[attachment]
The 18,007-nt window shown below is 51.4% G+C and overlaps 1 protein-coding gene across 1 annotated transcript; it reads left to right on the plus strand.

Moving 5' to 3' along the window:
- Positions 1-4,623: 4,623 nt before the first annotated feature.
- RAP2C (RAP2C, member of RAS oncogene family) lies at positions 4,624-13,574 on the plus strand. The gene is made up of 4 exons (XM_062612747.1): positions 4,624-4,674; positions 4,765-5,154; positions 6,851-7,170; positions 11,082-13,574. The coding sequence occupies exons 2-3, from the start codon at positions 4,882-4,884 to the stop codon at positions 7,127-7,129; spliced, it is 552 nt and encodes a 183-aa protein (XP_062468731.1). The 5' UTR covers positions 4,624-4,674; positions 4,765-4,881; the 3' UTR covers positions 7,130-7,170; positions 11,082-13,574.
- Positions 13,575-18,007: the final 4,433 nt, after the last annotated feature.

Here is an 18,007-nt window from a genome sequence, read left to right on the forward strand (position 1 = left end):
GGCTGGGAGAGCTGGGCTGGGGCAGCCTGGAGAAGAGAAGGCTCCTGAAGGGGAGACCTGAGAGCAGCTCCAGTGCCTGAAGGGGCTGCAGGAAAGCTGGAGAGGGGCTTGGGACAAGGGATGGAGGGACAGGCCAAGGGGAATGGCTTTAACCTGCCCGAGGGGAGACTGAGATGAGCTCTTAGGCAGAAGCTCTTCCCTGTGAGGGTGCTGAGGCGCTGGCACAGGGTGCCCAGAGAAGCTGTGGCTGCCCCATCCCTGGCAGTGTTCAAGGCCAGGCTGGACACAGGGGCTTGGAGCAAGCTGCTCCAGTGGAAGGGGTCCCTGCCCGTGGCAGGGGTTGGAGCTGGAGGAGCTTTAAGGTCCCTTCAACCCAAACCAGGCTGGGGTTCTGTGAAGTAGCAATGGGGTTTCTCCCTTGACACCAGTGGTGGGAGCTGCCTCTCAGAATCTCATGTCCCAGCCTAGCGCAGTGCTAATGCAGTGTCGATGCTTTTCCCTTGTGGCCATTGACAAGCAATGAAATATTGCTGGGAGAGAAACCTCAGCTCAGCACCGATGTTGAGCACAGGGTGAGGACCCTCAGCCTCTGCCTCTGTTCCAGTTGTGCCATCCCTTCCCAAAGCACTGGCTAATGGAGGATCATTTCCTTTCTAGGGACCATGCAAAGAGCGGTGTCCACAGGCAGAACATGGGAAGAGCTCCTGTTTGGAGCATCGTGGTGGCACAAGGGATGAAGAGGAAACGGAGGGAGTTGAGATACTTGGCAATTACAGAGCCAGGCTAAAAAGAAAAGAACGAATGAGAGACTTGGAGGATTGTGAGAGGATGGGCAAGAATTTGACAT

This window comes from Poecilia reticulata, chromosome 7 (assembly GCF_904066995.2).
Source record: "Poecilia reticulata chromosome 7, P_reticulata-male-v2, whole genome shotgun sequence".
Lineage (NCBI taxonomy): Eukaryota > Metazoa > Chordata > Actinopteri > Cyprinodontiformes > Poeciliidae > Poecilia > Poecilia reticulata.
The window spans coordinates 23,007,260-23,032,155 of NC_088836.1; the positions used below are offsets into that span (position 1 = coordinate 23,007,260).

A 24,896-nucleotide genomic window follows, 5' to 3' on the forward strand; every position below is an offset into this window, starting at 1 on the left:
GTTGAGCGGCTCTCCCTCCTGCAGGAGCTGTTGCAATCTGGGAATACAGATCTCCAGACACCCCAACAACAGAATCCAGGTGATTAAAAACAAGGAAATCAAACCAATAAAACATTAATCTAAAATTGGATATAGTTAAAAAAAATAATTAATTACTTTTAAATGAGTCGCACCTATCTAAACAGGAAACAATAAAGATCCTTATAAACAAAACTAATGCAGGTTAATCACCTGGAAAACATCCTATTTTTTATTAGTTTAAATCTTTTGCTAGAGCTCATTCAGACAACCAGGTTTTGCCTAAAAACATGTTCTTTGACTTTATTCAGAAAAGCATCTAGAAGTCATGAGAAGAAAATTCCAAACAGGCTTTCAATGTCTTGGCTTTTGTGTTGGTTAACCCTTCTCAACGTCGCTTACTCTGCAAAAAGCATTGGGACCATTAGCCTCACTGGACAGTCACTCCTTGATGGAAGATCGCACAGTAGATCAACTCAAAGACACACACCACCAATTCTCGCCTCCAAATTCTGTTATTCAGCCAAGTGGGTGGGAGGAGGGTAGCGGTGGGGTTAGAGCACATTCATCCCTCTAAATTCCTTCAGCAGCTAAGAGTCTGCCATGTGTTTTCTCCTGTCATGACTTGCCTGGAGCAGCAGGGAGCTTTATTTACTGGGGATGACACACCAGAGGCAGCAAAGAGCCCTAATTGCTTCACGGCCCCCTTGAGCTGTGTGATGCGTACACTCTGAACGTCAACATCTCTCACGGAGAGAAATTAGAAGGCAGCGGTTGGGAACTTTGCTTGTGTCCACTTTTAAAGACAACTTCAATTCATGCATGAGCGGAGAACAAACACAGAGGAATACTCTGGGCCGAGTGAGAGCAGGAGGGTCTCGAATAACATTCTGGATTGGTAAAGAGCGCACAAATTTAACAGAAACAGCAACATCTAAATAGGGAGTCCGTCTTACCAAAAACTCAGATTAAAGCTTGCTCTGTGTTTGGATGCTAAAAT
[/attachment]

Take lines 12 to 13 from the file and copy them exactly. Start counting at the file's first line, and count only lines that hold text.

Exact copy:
A 24,896-nucleotide genomic window follows, 5' to 3' on the forward strand; every position below is an offset into this window, starting at 1 on the left:
GTTGAGCGGCTCTCCCTCCTGCAGGAGCTGTTGCAATCTGGGAATACAGATCTCCAGACACCCCAACAACAGAATCCAGGTGATTAAAAACAAGGAAATCAAACCAATAAAACATTAATCTAAAATTGGATATAGTTAAAAAAAATAATTAATTACTTTTAAATGAGTCGCACCTATCTAAACAGGAAACAATAAAGATCCTTATAAACAAAACTAATGCAGGTTAATCACCTGGAAAACATCCTATTTTTTATTAGTTTAAATCTTTTGCTAGAGCTCATTCAGACAACCAGGTTTTGCCTAAAAACATGTTCTTTGACTTTATTCAGAAAAGCATCTAGAAGTCATGAGAAGAAAATTCCAAACAGGCTTTCAATGTCTTGGCTTTTGTGTTGGTTAACCCTTCTCAACGTCGCTTACTCTGCAAAAAGCATTGGGACCATTAGCCTCACTGGACAGTCACTCCTTGATGGAAGATCGCACAGTAGATCAACTCAAAGACACACACCACCAATTCTCGCCTCCAAATTCTGTTATTCAGCCAAGTGGGTGGGAGGAGGGTAGCGGTGGGGTTAGAGCACATTCATCCCTCTAAATTCCTTCAGCAGCTAAGAGTCTGCCATGTGTTTTCTCCTGTCATGACTTGCCTGGAGCAGCAGGGAGCTTTATTTACTGGGGATGACACACCAGAGGCAGCAAAGAGCCCTAATTGCTTCACGGCCCCCTTGAGCTGTGTGATGCGTACACTCTGAACGTCAACATCTCTCACGGAGAGAAATTAGAAGGCAGCGGTTGGGAACTTTGCTTGTGTCCACTTTTAAAGACAACTTCAATTCATGCATGAGCGGAGAACAAACACAGAGGAATACTCTGGGCCGAGTGAGAGCAGGAGGGTCTCGAATAACATTCTGGATTGGTAAAGAGCGCACAAATTTAACAGAAACAGCAACATCTAAATAGGGAGTCCGTCTTACCAAAAACTCAGATTAAAGCTTGCTCTGTGTTTGGATGCTAAAAT